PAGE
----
High winds, huge waves and flooding in Cornwall
The storm developed off the east coast of the US on 21st October 2004 and moved northeastwards towards the southeast of the UK. On 26th October the storm combined with, and was enhanced, by another low-pressure system located south of Iceland. The storm remained stationary for 24 hours southeast of Ireland, before moving south towards Portugal. At midday on 27th October, the central pressure dropped below 965 mbar about 300 km southwest of Ireland. At Penzance, the central pressure reduced to approximately 976 mbar during the early evening of 27th October (Easterling, 2004). The large pressure gradient generated severe south to southwesterly gales across Devon, Cornwall and south Wales (Met Office, 2004). At Brixham, wind gusts of 59 knots [30 m/s] were reported.
The storm generated a skew surge of between 0.5 and 1 m at several sites in southwest England. Water levels exceeded the 1 in 5 year return level at 3 sites along the south coast. The highest return period water level was at Newlyn and was 37 years. The next largest return period of 17 years was at Weymouth. The highest skew surge was at Newlyn and was 0.78 m. The event occurred around the time of peak spring tides.
Wave heights of up to 10 m were recorded off the UK southwest coast (Seaview, n.d.).
Reports indicate serious failure of defences in Cornwall. We are unaware of any further specific information regarding the flood pathways for this event.
Receptor and Consequence
This event saw the worst coastal flooding in south Cornwall since 1962, owing to a combination of a storm surge driven by a southeasterly gale, a “massive” swell, and high spring tides (Eden, 2008). Impacts included closure of roads, delayed trains, fell trees and damaged coastal defences (BBC, 2004). There was also flooding in Dorset and Devon, along with parts of Northern Ireland (Met Office, 2004). In Penzance the combination of spring tides and gale force winds from the southeast sent huge breakers crashing over the Promenade – many properties in the surrounding streets were flooded (West, 2014). There was also 2 ft. [0.6 m] of water on the tracks at Penzance station. At Looe, waves crashing on the front and the rapidly rising tide led to road closures and people being evacuated from their homes into the church hall. The floods caused many roads to be closed to traffic and brought southern parts of the county almost to a standstill. Other affected areas included Fowey, Lamorna, Mousehole, Newlyn, Porthleven, Falmouth, Penryn, Mylor Bridge, Peranarworthal, Devoran and Point, St Mawes, Truro and Tresillian, Goran Haven, Portmellon, Mevagissey and Pentewan, Par, Lostwithiel, Polperro, Seaton and at Kingsand, Torpoint and Saltash. In Fowey 32 properties flooded, 50 flooded in Looe, 40 in Flushing, 40 in Penryn, and 25 in Penzance. At Mousehole, many boats in the harbour were damaged by the extreme waves (Easterling, 2004).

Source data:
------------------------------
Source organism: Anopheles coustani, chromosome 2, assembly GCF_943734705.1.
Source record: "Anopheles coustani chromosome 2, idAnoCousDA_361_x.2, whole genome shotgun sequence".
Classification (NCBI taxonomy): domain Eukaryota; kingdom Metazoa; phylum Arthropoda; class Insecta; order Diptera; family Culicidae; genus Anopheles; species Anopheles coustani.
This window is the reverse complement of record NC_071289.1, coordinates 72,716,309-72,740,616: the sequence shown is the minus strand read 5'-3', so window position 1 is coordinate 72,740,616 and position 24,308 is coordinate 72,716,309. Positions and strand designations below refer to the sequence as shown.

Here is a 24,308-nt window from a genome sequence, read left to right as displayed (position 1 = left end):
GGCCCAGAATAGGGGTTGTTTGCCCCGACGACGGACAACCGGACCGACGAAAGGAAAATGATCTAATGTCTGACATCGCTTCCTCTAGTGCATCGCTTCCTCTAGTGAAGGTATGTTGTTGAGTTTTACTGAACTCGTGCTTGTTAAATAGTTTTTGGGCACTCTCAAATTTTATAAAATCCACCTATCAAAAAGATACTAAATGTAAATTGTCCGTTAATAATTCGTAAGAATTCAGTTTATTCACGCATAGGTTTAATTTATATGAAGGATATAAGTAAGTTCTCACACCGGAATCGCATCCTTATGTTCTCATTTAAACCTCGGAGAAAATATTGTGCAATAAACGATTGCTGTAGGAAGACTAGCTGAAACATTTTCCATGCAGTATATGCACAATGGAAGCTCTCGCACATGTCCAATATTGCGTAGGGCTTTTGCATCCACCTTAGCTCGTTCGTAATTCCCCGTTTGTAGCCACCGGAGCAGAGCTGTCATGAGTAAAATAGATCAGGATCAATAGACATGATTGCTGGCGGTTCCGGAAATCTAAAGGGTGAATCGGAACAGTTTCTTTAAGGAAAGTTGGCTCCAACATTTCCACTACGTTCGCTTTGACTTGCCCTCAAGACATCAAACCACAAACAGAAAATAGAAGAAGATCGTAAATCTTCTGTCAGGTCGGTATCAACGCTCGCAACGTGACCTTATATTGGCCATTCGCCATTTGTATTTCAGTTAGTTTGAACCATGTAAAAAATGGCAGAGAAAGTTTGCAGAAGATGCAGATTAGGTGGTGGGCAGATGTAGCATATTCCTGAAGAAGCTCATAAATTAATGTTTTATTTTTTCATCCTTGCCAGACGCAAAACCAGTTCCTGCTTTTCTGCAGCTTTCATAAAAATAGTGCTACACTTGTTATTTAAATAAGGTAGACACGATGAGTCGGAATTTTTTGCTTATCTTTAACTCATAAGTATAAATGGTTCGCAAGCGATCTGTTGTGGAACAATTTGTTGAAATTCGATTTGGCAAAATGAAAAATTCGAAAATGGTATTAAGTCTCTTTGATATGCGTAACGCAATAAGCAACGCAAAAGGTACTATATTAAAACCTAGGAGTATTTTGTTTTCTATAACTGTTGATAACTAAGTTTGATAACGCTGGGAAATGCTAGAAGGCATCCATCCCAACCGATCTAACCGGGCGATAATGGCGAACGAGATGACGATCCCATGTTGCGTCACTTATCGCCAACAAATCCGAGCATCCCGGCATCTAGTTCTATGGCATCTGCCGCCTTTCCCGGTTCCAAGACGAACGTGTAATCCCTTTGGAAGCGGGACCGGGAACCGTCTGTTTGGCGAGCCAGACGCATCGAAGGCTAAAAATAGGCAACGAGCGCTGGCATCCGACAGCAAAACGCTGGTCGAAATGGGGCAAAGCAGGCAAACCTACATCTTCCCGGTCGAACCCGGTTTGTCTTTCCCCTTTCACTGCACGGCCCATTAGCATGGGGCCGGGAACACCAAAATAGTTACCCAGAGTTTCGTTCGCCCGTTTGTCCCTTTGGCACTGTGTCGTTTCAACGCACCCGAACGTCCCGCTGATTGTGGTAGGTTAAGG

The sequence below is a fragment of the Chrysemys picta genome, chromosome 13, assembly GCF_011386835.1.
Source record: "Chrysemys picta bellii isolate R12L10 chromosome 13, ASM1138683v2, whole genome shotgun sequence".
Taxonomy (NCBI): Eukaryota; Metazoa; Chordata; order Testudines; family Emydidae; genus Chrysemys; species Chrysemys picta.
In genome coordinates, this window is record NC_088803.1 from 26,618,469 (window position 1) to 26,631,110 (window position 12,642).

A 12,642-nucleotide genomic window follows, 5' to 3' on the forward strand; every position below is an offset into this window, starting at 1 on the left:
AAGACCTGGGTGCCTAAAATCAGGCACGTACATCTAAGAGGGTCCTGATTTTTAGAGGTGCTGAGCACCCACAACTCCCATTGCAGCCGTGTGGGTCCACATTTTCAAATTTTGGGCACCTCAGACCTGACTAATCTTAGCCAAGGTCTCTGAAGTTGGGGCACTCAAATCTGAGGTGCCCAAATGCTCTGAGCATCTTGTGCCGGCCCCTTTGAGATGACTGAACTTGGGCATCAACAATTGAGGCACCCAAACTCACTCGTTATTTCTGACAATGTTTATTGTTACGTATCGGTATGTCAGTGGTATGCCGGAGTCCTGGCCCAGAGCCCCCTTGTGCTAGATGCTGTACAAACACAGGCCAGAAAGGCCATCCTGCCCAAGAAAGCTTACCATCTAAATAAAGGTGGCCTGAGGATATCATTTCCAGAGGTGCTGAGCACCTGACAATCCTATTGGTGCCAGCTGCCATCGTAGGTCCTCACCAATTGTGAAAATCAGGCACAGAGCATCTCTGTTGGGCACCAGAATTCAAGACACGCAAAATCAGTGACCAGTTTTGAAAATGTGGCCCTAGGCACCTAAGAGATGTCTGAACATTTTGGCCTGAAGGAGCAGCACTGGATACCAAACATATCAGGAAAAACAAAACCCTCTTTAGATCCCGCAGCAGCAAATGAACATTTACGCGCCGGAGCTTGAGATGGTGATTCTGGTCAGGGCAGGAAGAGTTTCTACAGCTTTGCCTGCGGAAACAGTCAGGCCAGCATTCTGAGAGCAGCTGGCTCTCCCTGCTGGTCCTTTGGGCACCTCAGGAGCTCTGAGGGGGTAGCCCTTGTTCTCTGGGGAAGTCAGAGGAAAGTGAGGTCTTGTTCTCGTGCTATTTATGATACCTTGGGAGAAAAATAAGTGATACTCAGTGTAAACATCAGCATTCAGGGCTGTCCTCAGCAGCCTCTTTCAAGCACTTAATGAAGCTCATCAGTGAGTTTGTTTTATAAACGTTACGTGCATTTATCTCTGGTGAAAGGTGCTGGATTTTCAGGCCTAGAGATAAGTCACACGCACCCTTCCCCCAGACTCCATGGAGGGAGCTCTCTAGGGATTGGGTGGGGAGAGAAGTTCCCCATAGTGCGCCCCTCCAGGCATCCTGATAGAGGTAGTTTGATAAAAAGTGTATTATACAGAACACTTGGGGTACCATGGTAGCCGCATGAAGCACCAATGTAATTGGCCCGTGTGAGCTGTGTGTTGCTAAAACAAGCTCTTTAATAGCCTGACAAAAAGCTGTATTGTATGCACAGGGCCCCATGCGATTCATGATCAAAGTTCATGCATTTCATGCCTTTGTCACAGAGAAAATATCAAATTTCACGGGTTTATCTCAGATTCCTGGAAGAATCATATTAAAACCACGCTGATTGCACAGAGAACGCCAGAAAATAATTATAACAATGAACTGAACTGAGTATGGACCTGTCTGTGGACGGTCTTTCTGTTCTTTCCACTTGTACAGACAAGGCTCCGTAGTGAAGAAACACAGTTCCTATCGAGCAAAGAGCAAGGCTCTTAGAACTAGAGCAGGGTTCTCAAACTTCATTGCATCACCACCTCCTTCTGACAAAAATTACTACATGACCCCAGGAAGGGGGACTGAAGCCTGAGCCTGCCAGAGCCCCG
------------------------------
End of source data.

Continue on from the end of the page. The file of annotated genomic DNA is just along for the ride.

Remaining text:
|Name||Return Period ?||Water Level ?||Tide ?||Skew Surge ?||Date ?|
|NEWLYN||37||6.42||5.64||0.77||27th Oct 2004 16:15|
|WEYMOUTH||17||2.95||2.35||0.6||27th Oct 2004 18:00|
|DEVONPORT||8||6.35||5.68||0.66||27th Oct 2004 17:15|
- Easterling, G., 2004. Mount’s Bay on October 27th 2004 – Storm Surge and Flooding. Available at: http://www.turnstone-cottage.co.uk/PzStorm.PDF [Accessed October 21, 2015]
- Met Office, 2004. October 2004. Climate Summaries. Available at: http://www.metoffice.gov.uk/climate/uk/summaries/2004/october [Accessed October 30, 2015].
- Seaview, n.d. Seaview Sensing – wave, current and wind data in real time. Available at: http://www.seaviewsensing.com/customers_coastal.html [Accessed October 21, 2015]
- Eden, P., 2008. Great British Weather Disasters, London: Continuum UK.
- BBC, 2004. Cornwall battles against the storms. BBC News. Available at: http://www.bbc.co.uk/cornwall/uncovered/stories/october_2004/october_floods.shtml [Accessed October 18, 2015
- West, I.W., 2014. Chesil Beach -Hurricanes, Storms, and Storm Surges. Geology of the Wessex Coast of Southern England. Available at: http://www.southampton.ac.uk/~imw/chestorm.htm [Accessed March 8, 2015]